1. Paleozoic: Lower – Mid Cambrian Rocks in Georgia Ryan Perry
2. Paleogeography: N. America in the Paleozoic
3. Early Cambrian
4. Earliest Rox in GA The oldest rocks in Georgia are found in the Piedmont and Blue Ridge provinces and are Proterozoic in age (1 to 1.3 billion years old).
Sediment -> SedRox- >Metamorphism.
Early Cambrian:Grenville mountains eroded
Streams stransport seds to sea, covering GA in sediments.
Metamorphosed: gneiss, marble, metaconglomerate, phyllite, quartzite, schist, and slate found in the Blue Ridge and Piedmont.
5. Paleozoic: Cambrian Period (542 - 490 MA) Principle rock types:sandstones, dolostones, and shales.
Limestones and other carbonates were deposited later in the Cambrian in warm, shallow seas.
6. Early Cambrian The Valley and Ridge Physiographic Province is characterized by a sequence of folded and faulted, northeast-trending Paleozoic sedimentary rocks that form a series of alternating valleys and ridges that extend from Alabama and Georgia to New York.
7. Early Cambrian Weisner Quartzite/Chilhowee Formation
Chilhowee comes from the Cherokee word, Tsu'lunwe'I, but noone remembers what it means!
8. Origin of the Chilhowee Erosion of the proto-Appalachian Mountains during the Lower Cambrian Period.
1.2 billion years ago: Grenville orogeny; initial uplif of the proto-Appalachians.
Erosion during this time created sediments.
Eroded into Iapetus Ocean.
9. Chilhowee Quartzite Quartzite: derived from sandstone
Sedimentary origin: orthoquartzite
Percolating fluid; dissolved silica; silica cementation of quartz grains.
High P and T = the silica grains recrystallize so that the original sedimentary structure is obliterated.
10. Chilhowee Quartzite
11. Chilhowee Quartzite
12. Chilhowee Formation Phyllite, Shale, Mudstone
Shallow Marine Fossils:
Obvious evidence of metamorphism!
13. Where can we see the Chilhowee? Blue Ridge Province, NW Georgia -- earliest evidence of Pre- Cambrian life!
Shenandoah Nat’l Park: Sky Line Drive, Brown Mountain
14. Cambrian Carbonates Shady Dolomite; first carbonate sequence in Georgia, Lower Cambrian
Shallow, warm, aragonitic sea
15. Shady Dolomite Along the boundary between the Valley and Ridge province and Blue Ridge province from Alabama to Pennsylvania.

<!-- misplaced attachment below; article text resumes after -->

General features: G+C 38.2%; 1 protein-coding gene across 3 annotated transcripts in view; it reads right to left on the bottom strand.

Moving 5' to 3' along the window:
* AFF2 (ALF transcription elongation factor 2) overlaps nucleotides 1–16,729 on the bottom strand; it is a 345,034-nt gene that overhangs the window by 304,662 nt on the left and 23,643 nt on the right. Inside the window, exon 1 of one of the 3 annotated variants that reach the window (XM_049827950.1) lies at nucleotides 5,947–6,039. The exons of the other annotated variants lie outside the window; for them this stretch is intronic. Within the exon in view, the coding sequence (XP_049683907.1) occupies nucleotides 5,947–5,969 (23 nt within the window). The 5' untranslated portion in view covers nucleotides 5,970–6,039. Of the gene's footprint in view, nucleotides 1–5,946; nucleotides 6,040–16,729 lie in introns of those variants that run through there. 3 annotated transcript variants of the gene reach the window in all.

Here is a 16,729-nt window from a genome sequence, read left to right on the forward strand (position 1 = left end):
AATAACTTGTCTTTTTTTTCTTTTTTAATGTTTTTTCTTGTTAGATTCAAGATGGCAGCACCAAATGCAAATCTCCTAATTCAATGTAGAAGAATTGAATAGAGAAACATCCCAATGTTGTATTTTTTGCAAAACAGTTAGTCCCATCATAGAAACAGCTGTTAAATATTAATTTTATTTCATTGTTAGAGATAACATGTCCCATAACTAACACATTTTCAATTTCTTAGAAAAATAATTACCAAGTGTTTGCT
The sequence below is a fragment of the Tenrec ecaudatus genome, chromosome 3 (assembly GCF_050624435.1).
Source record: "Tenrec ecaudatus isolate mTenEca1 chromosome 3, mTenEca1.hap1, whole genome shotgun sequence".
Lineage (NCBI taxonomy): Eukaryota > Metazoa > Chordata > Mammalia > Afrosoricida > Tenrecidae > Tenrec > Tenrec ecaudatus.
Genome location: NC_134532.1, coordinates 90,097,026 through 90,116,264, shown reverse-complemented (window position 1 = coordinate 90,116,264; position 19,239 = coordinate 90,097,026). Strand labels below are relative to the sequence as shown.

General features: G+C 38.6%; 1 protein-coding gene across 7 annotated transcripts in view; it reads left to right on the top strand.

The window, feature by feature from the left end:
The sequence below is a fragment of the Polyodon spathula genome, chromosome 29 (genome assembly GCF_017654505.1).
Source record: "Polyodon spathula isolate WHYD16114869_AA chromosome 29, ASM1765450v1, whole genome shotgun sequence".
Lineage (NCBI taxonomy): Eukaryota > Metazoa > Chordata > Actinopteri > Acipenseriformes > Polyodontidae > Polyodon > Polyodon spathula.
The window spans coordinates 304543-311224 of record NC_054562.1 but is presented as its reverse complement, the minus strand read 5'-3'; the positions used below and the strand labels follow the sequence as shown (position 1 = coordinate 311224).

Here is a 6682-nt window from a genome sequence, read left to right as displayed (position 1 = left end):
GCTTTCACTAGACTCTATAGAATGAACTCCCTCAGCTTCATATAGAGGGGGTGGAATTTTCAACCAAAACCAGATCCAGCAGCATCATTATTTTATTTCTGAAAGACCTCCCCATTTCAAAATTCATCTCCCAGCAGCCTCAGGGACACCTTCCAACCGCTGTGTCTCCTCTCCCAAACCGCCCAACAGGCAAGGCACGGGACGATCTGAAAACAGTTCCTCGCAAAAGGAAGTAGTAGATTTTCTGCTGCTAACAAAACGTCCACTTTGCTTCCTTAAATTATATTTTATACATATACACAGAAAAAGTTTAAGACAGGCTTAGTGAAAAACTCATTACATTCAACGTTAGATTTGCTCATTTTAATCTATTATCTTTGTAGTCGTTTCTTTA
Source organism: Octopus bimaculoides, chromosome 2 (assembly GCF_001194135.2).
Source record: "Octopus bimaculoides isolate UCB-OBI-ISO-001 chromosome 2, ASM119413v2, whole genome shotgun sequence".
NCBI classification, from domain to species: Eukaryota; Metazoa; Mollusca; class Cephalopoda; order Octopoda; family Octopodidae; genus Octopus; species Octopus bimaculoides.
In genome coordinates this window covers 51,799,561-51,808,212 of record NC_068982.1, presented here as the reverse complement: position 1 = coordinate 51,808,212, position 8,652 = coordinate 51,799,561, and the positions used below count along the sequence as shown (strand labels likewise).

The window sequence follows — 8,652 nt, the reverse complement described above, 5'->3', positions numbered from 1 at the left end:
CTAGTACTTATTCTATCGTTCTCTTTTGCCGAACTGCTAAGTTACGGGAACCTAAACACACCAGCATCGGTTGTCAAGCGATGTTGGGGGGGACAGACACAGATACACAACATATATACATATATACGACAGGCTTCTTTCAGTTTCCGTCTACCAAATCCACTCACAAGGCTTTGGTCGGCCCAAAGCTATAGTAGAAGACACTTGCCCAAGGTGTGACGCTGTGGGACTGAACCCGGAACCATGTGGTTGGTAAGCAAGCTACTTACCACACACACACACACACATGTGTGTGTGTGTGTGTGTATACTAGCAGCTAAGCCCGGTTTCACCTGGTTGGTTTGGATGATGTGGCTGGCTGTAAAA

1,000 feet thick at most places and consist of gray to light-gray medium- to thick-bedded crystalline dolomite
16. Shady Dolomite local lenses of limestone and shale
Andundant shallow marine fossils
Biostratigraphic correlations with other units of same time period
Maximum thickness at 1800 ft in SW. Virginia
17. Shady Dolomite
18. Shady Dolomite Mostly found in S. Tennessee
Outcrops; contact between Chilhowee and Shady
19. Shady Dolomite
20. Shady Dolomite Manganese deposits
Rich in ochre, and ferruginous minerals
Mined in pits
21. Middle Cambrian
22. Rome Formation fine-grained, interbedded sandstone, siltstone, and shale which are interbedded.
Lower Formation: heavily bedded sandstones with interbedded fine-grained silt stones
Upper Formation: thinly bedded, shaly siltstones, fine- grained sandstones, shales, and few dolomites
23. Rome Formation sandstone is its principle constituent and varies in color from red to green
Similar beds of the same time of deposition and composition are observed in Alabama, Tennessee, and Virginia
24. Rome Formation
25. Rome Formation
26. Rome Formation
27. Rome Formation There are three belts of the formation which display out crops.
The westernmost belt: extends from Villanow northeast to Tennessee
Central belt: Resaca and Dalton.
Cartersville to Crandall and passes beneath the rocks of Cohutta Mountain
28. Rome Formation thickness of the formation varies between 500 to 1,000 feet
overall thickness, however, is difficult to estimate due to the abundant faulting and folding in the region.
29. Boundary Between Rome and Conasauga Difficult to distinguish
lenticular lime stone and dolomite interbedded with thick deposits of shale, rust-colored sandstone within the uppermost portion of the Rome Formation
fossil assemblages within shales of the Lower Conasauga Formation (Biostratigraphy).
30. Conasauga Formation named for the Conasauga River in Georgia by C.W. Hayes.
consists of shales in varied states of weathering.
yellow, grey, and pink coloration.
The more stable, unweathered portions are typically pale green in color
31. Conasauga Formation Many outcrops of pale, highly fissile shale are visible at road cuts along the western portion of the formation
32. Conasauga Formation
33. Conasauga Formation
34. Honaker Formation northeastern Tennessee is about 2,000 feet thick
thinbedded to massive dolomite and magnesian limestone and some interbedded limestone and shale.
The lower part of the formation contains abundant chert
35. Honaker Formation Magnesian limestone beds of variable composition are most abundant; they generally contain 90 percent carbonate, of which the MgCO3 content ranges from 7 to 38 percent and averages slightly more than 10 percent
36. Rogersville Formation Earliest evidence of land plants
37. Rogersville Formation
38. Rogersville Formation Estuarian environment
Fossil spores and pollen